Social Watch E-Newsletter - Issue 224 - July 17, 2015

Issue 224 - July 17, 2015

Financing for Development is ‘Preserving’ the Status Quo


Manila, Philippines–We witness state leaders, high-level officials, civil society groups, and business representatives convene for the Third International Conference on Financing for Development (FfD3) in Addis Ababa, Ethiopia to discuss and agree on an action plan for financing development, including the Sustainable Development Goals to be adopted by UN member states in the September 2015 Summit.
“We started from an optimistic viewpoint on FfD3 and now ending with so much disappointment over what seems like retrogression from old agreements. There is no mention at all of peace dividends generated from the elimination of weapons of mass destruction and nuclear weapons, and the reduction in defense spending. Debt relief and condonation are treated marginally. The emerging document suggests business as usual. It doesn’t explain the fundamental reasons for why there is lack of financing sustainable development,” lamented Isagani Serrano, co-convener of Social Watch Philippines (SWP) and president of the Philippine Rural Reconstruction Movement (PRRM). Read more



Civil Society Response to the Addis Ababa Action Agenda on Financing for Development


Members of hundreds of civil society organizations and networks from around the world engaged in the Third FfD Conference, would like to express our deepest concerns and reservations on the Addis Ababa Action Agenda, based on both our ongoing contributions to the process and the deliberations of the CSO FfD Forum (Addis Ababa, 10-12 July 2015).
The Addis Ababa Action Agenda (AAAA) lost the opportunity to tackle the structural injustices in the current global economic system and ensure that development finance is people-centred and protects the environment. It does not rise to world's current multiple challenges, nor does it contain the necessary leadership, ambition and practical actions. It undermines agreements in the Monterrey Consensus and the Doha Declaration and it is almost entirely devoid of actionable deliverables. We regret that the negotiations have diminished the FfD mandate to address international systemic issues in macroeconomic, financial, trade, tax, and monetary policies, while also failing to scale up existing resources and commit new financial ones. Read more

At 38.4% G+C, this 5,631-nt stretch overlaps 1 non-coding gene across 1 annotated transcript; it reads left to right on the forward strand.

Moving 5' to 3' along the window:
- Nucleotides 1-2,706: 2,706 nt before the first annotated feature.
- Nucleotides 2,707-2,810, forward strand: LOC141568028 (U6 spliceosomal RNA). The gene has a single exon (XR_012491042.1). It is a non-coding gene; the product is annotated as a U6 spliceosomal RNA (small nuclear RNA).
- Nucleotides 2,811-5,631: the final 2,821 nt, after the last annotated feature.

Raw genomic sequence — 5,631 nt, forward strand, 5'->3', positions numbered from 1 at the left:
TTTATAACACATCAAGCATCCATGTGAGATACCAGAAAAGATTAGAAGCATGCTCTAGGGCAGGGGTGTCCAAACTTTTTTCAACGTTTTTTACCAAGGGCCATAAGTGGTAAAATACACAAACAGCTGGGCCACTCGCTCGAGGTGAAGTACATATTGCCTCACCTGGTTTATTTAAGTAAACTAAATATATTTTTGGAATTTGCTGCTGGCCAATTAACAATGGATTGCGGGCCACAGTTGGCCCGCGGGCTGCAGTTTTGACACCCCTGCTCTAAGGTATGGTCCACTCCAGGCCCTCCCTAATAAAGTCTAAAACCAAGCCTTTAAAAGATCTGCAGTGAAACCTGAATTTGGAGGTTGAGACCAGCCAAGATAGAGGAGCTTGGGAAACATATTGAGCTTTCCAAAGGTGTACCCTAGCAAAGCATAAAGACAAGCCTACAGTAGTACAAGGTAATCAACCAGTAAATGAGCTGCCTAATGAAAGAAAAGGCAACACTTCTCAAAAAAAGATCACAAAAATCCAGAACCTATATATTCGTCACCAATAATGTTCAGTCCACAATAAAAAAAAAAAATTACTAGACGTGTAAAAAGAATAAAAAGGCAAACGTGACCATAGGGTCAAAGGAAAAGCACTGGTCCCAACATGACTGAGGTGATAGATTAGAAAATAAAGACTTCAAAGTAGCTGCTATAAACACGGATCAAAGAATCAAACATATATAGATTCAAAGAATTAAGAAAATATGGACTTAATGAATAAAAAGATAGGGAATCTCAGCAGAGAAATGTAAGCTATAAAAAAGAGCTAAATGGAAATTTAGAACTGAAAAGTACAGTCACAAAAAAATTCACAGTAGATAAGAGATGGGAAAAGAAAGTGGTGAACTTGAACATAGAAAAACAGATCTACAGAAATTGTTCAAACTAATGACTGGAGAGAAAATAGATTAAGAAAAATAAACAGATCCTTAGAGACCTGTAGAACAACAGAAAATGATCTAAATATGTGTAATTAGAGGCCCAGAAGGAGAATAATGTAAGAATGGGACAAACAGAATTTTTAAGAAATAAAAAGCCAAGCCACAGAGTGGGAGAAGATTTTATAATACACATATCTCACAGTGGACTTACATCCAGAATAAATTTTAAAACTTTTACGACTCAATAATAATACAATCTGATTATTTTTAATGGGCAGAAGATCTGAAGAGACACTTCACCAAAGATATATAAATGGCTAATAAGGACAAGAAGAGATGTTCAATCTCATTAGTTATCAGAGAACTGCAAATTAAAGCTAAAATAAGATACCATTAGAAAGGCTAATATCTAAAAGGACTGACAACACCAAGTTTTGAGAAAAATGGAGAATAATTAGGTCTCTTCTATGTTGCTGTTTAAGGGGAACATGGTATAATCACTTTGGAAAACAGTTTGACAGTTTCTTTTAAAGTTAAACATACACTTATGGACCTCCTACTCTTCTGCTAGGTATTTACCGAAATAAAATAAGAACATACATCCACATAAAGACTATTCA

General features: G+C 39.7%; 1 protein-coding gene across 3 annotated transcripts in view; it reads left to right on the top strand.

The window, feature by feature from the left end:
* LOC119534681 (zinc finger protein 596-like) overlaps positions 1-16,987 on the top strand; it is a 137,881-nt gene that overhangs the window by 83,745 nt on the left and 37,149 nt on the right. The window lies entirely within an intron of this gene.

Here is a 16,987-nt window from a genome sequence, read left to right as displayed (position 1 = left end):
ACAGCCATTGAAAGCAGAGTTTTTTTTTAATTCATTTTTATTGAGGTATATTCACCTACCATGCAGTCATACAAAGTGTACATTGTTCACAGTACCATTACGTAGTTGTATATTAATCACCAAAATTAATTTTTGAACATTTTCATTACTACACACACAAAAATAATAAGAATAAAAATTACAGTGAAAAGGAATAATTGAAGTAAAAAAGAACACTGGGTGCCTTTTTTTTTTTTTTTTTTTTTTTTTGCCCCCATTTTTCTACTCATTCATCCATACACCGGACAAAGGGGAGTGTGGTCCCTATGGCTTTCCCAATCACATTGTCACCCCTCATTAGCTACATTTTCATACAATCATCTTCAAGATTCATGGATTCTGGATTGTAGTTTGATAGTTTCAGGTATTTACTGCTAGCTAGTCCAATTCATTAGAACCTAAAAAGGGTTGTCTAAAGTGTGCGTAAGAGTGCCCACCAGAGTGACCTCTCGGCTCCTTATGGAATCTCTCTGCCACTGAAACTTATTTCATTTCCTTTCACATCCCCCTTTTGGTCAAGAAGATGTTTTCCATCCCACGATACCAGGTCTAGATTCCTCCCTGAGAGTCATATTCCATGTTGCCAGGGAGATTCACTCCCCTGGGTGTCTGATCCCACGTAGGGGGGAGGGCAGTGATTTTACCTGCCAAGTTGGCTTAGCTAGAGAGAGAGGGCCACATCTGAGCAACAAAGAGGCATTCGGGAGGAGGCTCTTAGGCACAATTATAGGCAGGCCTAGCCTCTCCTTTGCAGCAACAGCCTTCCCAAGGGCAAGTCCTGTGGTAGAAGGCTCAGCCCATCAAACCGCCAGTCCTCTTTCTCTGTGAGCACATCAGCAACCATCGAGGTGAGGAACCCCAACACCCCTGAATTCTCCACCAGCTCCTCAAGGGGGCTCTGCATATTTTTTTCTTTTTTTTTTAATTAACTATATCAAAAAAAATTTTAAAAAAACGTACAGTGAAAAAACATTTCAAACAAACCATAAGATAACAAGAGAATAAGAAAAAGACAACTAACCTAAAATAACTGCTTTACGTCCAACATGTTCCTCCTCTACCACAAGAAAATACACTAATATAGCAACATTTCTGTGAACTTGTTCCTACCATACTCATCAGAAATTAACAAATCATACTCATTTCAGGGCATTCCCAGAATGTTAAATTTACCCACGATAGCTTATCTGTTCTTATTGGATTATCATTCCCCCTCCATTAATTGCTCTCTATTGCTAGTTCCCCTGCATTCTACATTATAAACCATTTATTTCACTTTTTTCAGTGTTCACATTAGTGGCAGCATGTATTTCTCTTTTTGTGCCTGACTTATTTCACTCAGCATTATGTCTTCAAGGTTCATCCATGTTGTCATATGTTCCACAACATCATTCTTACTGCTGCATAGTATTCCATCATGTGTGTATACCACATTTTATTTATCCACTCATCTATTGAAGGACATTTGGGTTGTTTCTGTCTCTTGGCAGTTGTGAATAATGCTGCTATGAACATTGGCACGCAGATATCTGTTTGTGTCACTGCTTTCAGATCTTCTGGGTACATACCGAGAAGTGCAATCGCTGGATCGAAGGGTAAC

A new financial policy for the United States


People around the world were impacted by the 2008 financial crisis which stemmed from the US´s financial policies. The key human rights lesson from the crisis is that the economic and social rights of people and nations everywhere are interconnected.  In our inter-connected world, the US must make economic decisions that respect the human rights of all individuals who will be impacted by national, economic, financial and fiscal policy.
At one level, economic policy in the United States should be guided by the principle of progressive realization and non-retrogressionProgressive realization recognizes that the resources at the disposition of a government are limited; nevertheless, a government must take specific steps to ensure that the enjoyment of economic and social rights improves over time. Non-retrogression means that once a particular level of enjoyment of rights has been realized, it should be maintained. Read more


A new report launched by Eurodad examining public private partnerships (PPPs) as a way to finance development projects finds that they are risky and expensive and urges governments and financial institutions to stop hiding their true costs. he research finds that public private partnerships are expensive, risky and lack transparency.
What lies beneath?: A critical assessment of public private partnerships and their impact on sustainable development examines the nature and impact of PPPs ahead of the landmark Financing for Development (FfD) conference in Addis Ababa next week (13-16 July). It analyses existing literature on PPPs and the experiences of Tanzania and Peru, based on the findings of the networks Afrodad and Latindadd.
PPPs are agreements through which private financiers essentially replace governments as providers and funders of traditional public services like schools, hospitals and roads. Read more


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